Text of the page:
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John McAfee died in a Spanish prison cell following an extradition order

On the day the judgment of the Spanish court in favor of his extradition was announced, John McAfee died in a prison cell outside Barcelona. The pioneer of the virus who became a fugitive was 75 years old.

McAfee has been in custody in Spain since last fall, when he was arrested on charges of tax evasion. The U.S. Department of Justice and the Securities and Exchange Commission added to the allegations in March, accusing McAfee and associates on several counts related to two cryptocurrency schemes that allegedly lasted for years. He faces decades in prison if convicted of all charges.

Security guards at Brians 2 Penitentiary found McAfee dead in his cell Wednesday; in a statement submitted Associated Press, the Catalan government hinted that McAfee had died by suicide. Press time did not return a request for comment to the Catalan government.

“Confirmation has arrived from our legal team from Spain that John was found dead in his prison cell. I am sad when I hear about the events and address my prayers to his wife Janice, ”McAfee’s lawyer Nishay K. Sanan said in a statement. “He tried to love this country, but the US government made it impossible for him to exist. They tried to delete it, but failed. “

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After a youth spent in Roanoke, Virginia, and a series of short-term jobs, McAfee made his fortune in antivirus software. He founded McAfee Associates in 1987; his eponymous product was among the first of its kind. As described in detail in definitely WIRED profile for 2012, McAfee was inspired by the spread of Brain, an early computer virus that hit computers around the world. He left his job at Lockheed to start a business outside his home; within a few years McAfee antivirus had achieved ubiquity. In 1992, he introduced the company to the public. He left it two years later, tens of millions of dollars richer than when he started.

For the balance of the 1990s and 1990s, McAfee followed a similar arc as other early technological success stories. He founded a yoga studio, founded an instant messaging company, and wrote several books. But like Joshua Davis wrote in 2012, McAfee lost a significant amount of money when the economy collapsed in 2008 and returned to Belize that year. His behavior there became increasingly alarming; he imagined himself as a vigilant man, hiring guards and buying weapons and building a mysterious laboratory on his spacious complex. In November of that year, authorities in Belize called McAfee a “person of interest” in connection with the death of his neighbor. McAfee escaped.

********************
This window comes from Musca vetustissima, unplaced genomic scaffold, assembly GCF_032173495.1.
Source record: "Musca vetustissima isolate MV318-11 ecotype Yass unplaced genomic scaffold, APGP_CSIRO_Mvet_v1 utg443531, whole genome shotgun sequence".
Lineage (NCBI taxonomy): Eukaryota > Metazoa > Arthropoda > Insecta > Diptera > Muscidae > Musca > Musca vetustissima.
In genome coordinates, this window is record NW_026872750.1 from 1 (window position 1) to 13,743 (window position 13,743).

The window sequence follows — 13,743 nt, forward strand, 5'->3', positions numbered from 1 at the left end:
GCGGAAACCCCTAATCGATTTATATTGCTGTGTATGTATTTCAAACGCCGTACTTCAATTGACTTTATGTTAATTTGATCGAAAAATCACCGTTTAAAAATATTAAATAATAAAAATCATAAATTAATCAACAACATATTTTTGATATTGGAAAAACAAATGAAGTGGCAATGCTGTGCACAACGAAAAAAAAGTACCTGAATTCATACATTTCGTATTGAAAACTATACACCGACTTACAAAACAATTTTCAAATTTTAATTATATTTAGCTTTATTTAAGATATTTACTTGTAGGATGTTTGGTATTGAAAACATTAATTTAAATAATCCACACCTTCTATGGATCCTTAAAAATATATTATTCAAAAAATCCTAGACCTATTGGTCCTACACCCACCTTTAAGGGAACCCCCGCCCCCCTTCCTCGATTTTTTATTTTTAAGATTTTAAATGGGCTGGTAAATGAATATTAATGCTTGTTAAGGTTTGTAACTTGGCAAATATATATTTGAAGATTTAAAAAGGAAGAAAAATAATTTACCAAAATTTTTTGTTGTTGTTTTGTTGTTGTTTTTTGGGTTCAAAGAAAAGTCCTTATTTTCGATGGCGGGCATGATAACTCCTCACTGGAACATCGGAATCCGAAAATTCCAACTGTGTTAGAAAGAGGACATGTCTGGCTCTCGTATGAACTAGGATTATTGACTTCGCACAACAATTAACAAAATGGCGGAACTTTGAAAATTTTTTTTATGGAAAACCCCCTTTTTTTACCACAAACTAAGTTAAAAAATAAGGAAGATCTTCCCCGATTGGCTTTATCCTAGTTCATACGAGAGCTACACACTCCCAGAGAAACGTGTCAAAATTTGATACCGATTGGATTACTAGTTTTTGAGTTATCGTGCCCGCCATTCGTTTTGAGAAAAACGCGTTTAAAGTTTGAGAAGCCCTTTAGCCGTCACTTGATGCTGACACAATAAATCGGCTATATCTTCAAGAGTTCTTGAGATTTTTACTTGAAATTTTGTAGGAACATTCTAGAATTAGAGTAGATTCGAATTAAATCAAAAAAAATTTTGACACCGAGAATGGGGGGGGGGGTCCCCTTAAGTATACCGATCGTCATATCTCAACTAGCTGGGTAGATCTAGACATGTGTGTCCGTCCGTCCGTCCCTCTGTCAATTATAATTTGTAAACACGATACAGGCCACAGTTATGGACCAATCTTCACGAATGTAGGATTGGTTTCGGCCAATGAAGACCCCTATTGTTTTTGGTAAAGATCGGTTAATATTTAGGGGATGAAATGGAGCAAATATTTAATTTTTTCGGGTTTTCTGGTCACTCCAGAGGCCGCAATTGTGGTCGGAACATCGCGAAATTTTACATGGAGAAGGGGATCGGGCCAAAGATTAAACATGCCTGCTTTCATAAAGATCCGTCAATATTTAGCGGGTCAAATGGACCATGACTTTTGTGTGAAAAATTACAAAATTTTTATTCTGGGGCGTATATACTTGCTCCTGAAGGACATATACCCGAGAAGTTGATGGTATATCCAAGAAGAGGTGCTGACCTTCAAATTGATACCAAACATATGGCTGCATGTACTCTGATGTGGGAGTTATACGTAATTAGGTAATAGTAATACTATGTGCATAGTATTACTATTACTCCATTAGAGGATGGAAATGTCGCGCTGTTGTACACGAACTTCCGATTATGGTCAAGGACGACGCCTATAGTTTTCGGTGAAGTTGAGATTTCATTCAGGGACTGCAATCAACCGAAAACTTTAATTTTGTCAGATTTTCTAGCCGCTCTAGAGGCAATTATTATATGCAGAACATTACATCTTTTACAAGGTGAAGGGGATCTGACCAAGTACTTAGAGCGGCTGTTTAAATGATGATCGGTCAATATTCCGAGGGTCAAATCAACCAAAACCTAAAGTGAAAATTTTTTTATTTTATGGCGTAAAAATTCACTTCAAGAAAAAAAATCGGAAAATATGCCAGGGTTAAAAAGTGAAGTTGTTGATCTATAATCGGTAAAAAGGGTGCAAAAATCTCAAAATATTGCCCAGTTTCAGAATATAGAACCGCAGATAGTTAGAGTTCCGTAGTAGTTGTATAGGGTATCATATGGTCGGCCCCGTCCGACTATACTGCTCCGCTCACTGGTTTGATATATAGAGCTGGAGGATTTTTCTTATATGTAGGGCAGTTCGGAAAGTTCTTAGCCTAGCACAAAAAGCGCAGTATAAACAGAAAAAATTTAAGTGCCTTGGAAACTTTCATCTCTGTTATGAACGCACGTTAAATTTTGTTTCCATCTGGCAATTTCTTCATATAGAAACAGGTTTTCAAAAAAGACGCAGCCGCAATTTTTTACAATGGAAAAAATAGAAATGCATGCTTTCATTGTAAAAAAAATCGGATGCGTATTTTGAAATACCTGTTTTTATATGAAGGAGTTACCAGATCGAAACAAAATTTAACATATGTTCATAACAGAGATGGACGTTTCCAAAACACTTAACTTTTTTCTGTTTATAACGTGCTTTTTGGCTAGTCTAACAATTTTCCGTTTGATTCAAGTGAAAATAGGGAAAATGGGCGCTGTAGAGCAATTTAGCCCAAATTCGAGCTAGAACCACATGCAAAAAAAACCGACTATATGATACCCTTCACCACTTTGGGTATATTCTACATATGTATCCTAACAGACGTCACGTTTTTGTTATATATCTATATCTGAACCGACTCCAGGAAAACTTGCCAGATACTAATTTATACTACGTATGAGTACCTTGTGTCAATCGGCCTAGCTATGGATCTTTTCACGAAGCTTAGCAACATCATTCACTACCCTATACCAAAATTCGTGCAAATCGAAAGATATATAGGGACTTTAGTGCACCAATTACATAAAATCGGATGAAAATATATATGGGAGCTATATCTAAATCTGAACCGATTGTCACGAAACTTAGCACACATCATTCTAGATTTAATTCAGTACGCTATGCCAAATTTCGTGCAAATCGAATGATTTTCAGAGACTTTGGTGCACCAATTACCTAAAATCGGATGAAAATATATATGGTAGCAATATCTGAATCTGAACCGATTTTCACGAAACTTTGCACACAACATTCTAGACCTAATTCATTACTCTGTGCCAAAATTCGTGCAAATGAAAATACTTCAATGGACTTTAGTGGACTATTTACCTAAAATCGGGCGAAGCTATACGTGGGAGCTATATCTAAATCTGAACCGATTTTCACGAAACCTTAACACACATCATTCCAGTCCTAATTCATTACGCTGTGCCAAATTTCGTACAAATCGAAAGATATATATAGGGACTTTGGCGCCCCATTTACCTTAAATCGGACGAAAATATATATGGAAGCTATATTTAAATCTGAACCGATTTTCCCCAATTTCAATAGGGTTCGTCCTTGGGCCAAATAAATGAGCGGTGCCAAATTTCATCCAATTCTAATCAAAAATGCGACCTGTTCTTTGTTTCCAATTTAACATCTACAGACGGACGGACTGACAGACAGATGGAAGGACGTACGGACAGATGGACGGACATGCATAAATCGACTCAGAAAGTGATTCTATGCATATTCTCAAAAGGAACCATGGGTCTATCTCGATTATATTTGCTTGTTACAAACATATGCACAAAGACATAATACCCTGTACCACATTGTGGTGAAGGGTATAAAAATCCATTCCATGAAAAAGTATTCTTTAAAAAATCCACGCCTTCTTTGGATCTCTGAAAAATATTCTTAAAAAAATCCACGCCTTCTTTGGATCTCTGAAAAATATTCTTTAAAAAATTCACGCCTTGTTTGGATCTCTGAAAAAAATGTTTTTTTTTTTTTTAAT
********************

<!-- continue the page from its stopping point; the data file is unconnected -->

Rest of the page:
In the years that followed, McAfee was renamed the pioneer and provocateur of cryptocurrencies. He promoted various coins on his active Twitter feed, reportedly a large fee did it behind the scenes. The SEC further accused McAfee of running a parallel “pump and throw” scheme, in which he and his associates would allegedly load themselves into a niche of coins, persuading people to buy it on social media and sell it on insanity. McAfee intended to fight the charges, according to Sanan.

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It says something about how much has happened in McAfee’s life that his two attempts to run for president of the United States – he garnered some support in the 2016 Libertarian primary were barely footnoted. Or that until 2017, he was a man whose name is synonymous with antivirus legally prohibited from mentioning “McAfee” in the context of cyber-security, part of the deal with Intel, which acquired the company in 2010 for nearly $ 8 billion.

John McAfee’s life was a bunch of complications; his legacy is one of the zenith and invasion, and in all points he was unique.

If you or a loved one is considering suicide, call the National Suicide Prevention Hotline at 1-800-273-TALK (8255).

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